Former Bafana coach Molefi Ntseki breaks his silence: ‘The wounds will never close until I die’

21 May 2021 - 09:42
By mahlatse mphahlele AND Mahlatse Mphahlele
Then Bafana Bafana coach Molefi Ntseki during a media briefing  in Johannesburg on March 22 2021.
Image: Sydney Seshibedi/Gallo Images Then Bafana Bafana coach Molefi Ntseki during a media briefing in Johannesburg on March 22 2021.

Molefi Ntseki has said Bafana Bafana’s failure to qualify for the Africa Cup of Nations (Afcon) in Cameroon next year has left him with painful wounds that will remain open for the rest of his life.

Ntseki‚ who was fired almost two months ago after Bafana lost 2-0 to Sudan in a match in which they needed a draw to qualify for next year’s tournament‚ said in an exclusive interview with TimesLive that the resultant pain is still fresh.

“The pain and the disappointment of having failed to qualify are still very fresh with me‚” he said in his first interview since he was sacked by the SA Football Association (Safa).

“If I were to tell you how painful it is‚ I think the wounds will never close until I die. Qualifying for Afcon was something very close to me as a coach‚ as a professional and as a person because I wanted to see myself and my country playing in the tournament under my leadership.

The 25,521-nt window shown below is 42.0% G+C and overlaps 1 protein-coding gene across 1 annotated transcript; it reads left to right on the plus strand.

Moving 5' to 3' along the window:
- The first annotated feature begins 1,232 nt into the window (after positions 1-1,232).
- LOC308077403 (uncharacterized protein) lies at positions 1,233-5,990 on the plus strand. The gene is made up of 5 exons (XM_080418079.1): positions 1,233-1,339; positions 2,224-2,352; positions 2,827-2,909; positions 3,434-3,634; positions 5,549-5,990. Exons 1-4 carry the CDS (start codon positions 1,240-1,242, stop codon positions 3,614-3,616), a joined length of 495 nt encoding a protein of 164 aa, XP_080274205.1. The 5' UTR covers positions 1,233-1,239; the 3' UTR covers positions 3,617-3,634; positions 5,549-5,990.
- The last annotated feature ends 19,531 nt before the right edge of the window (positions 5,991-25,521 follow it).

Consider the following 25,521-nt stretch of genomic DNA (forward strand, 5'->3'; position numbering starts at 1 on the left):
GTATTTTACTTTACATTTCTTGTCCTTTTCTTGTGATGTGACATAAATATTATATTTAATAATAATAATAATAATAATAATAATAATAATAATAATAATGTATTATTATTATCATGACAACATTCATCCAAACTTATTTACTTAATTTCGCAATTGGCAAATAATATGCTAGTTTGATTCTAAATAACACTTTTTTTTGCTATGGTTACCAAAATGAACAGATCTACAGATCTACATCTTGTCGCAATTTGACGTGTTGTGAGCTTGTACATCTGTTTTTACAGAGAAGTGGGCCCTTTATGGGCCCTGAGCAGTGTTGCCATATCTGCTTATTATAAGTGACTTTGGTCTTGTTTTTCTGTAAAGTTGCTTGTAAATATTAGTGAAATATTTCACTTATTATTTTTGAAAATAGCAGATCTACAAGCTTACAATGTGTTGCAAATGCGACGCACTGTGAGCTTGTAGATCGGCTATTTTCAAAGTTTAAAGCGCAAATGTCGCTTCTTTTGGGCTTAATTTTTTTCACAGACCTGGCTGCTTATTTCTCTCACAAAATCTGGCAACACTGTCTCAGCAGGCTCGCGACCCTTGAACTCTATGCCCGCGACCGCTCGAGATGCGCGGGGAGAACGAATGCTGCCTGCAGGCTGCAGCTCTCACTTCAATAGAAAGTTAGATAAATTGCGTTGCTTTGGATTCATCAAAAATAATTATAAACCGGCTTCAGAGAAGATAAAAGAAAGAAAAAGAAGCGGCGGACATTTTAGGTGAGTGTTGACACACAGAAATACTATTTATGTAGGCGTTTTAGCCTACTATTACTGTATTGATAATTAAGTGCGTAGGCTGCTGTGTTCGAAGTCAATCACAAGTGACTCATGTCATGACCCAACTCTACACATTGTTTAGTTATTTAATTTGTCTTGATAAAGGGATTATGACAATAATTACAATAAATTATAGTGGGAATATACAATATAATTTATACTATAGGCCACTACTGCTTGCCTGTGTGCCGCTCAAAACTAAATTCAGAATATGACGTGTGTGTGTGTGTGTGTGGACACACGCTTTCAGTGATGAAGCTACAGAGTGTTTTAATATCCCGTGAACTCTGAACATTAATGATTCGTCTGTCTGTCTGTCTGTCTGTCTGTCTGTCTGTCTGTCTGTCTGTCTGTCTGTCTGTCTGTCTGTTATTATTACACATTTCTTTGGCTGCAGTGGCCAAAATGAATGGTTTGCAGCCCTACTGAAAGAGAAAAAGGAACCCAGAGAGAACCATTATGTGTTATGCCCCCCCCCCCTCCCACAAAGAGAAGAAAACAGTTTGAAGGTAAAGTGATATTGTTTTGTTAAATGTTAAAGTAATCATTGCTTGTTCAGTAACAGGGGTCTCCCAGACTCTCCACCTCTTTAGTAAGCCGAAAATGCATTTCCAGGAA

“I was the first as a leader to feel the disappointment for the team not qualifying because when you take any position or appointment‚ the first thing that comes to mind is to perform.

“Whether you work in the kitchen in a restaurant or you serve food to clients who come to the restaurant‚ you always want to give your best. Like I said‚ I am disappointed we did not qualify for Afcon but the truth is this has happened before.

“The idea for us was not to be saying it happened before. The idea was to make our mark by qualifying for Afcon and we knew the team was coming together into the type of football we wanted to play.

“I was actually looking forward to going to Cameroon because I was there in 2016 with Banyana Banyana and I saw the type of infrastructure they were putting together and how passionate the people are about football in the country. It was going to mean everything to be sitting in the dugout with my country playing in that tournament.”

Bafana’s failure to qualify was met with intense countrywide fury and ridicule.

Ntseki said he understands why the public was enraged.

“When you are a soldier in the trenches‚ you can’t say my gun was not strong or good enough to defend my country. I understand the disappointment from the public but let us not be angry‚” he said.

“The expectation from the public is for the national team to play every game to win but an ordinary football supporter will never look into all these realities of why things didn’t pan out the way he or she expected.

“It is for us to explain and make the supporters understand there are some things that were beyond our control, and if we had our best players we could have beaten Sudan by an avalanche of goals.”

Bafana needed a point in their final match against Sudan in Omdurman on March 28 to reach the Nations Cup but lost 2-0.